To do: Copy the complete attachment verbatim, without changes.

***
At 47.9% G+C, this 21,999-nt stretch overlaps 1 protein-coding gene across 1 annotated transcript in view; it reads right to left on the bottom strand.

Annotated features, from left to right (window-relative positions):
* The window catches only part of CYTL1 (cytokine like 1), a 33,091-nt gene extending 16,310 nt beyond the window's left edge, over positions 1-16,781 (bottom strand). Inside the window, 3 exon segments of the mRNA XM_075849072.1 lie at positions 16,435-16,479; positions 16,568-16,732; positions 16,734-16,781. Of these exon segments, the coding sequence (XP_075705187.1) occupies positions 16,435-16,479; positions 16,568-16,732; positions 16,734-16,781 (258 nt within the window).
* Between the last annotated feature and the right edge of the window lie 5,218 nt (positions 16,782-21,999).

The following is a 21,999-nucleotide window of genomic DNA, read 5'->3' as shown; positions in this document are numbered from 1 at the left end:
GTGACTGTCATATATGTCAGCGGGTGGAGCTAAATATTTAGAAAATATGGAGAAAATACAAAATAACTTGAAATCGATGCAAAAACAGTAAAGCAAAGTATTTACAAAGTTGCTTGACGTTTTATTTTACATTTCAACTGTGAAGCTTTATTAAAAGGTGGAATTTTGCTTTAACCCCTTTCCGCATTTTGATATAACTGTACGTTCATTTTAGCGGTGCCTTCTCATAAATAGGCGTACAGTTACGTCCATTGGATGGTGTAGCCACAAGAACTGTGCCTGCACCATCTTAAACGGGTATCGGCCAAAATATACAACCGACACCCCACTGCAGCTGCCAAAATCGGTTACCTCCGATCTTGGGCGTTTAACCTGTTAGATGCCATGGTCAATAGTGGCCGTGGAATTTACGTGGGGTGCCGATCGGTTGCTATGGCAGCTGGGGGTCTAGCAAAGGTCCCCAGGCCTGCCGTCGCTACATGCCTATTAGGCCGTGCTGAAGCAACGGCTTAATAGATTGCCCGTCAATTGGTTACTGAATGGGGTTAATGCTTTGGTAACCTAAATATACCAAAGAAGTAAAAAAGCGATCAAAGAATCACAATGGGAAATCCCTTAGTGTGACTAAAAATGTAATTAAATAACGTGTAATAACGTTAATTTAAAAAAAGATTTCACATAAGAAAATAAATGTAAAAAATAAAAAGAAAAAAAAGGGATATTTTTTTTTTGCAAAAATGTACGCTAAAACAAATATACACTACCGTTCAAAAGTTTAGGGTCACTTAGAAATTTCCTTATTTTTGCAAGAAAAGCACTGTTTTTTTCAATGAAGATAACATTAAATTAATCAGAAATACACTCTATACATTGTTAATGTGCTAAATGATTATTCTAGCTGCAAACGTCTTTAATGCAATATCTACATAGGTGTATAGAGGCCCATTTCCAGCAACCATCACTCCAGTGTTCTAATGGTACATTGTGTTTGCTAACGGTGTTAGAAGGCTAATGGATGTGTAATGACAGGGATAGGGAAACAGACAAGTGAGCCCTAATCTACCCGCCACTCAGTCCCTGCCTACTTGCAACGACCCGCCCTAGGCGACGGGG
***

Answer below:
At 47.9% G+C, this 21,999-nt stretch overlaps 1 protein-coding gene across 1 annotated transcript in view; it reads right to left on the bottom strand.

Annotated features, from left to right (window-relative positions):
* The window catches only part of CYTL1 (cytokine like 1), a 33,091-nt gene extending 16,310 nt beyond the window's left edge, over positions 1-16,781 (bottom strand). Inside the window, 3 exon segments of the mRNA XM_075849072.1 lie at positions 16,435-16,479; positions 16,568-16,732; positions 16,734-16,781. Of these exon segments, the coding sequence (XP_075705187.1) occupies positions 16,435-16,479; positions 16,568-16,732; positions 16,734-16,781 (258 nt within the window).
* Between the last annotated feature and the right edge of the window lie 5,218 nt (positions 16,782-21,999).

The following is a 21,999-nucleotide window of genomic DNA, read 5'->3' as shown; positions in this document are numbered from 1 at the left end:
GTGACTGTCATATATGTCAGCGGGTGGAGCTAAATATTTAGAAAATATGGAGAAAATACAAAATAACTTGAAATCGATGCAAAAACAGTAAAGCAAAGTATTTACAAAGTTGCTTGACGTTTTATTTTACATTTCAACTGTGAAGCTTTATTAAAAGGTGGAATTTTGCTTTAACCCCTTTCCGCATTTTGATATAACTGTACGTTCATTTTAGCGGTGCCTTCTCATAAATAGGCGTACAGTTACGTCCATTGGATGGTGTAGCCACAAGAACTGTGCCTGCACCATCTTAAACGGGTATCGGCCAAAATATACAACCGACACCCCACTGCAGCTGCCAAAATCGGTTACCTCCGATCTTGGGCGTTTAACCTGTTAGATGCCATGGTCAATAGTGGCCGTGGAATTTACGTGGGGTGCCGATCGGTTGCTATGGCAGCTGGGGGTCTAGCAAAGGTCCCCAGGCCTGCCGTCGCTACATGCCTATTAGGCCGTGCTGAAGCAACGGCTTAATAGATTGCCCGTCAATTGGTTACTGAATGGGGTTAATGCTTTGGTAACCTAAATATACCAAAGAAGTAAAAAAGCGATCAAAGAATCACAATGGGAAATCCCTTAGTGTGACTAAAAATGTAATTAAATAACGTGTAATAACGTTAATTTAAAAAAAGATTTCACATAAGAAAATAAATGTAAAAAATAAAAAGAAAAAAAAGGGATATTTTTTTTTTGCAAAAATGTACGCTAAAACAAATATACACTACCGTTCAAAAGTTTAGGGTCACTTAGAAATTTCCTTATTTTTGCAAGAAAAGCACTGTTTTTTTCAATGAAGATAACATTAAATTAATCAGAAATACACTCTATACATTGTTAATGTGCTAAATGATTATTCTAGCTGCAAACGTCTTTAATGCAATATCTACATAGGTGTATAGAGGCCCATTTCCAGCAACCATCACTCCAGTGTTCTAATGGTACATTGTGTTTGCTAACGGTGTTAGAAGGCTAATGGATGTGTAATGACAGGGATAGGGAAACAGACAAGTGAGCCCTAATCTACCCGCCACTCAGTCCCTGCCTACTTGCAACGACCCGCCCTAGGCGACGGGG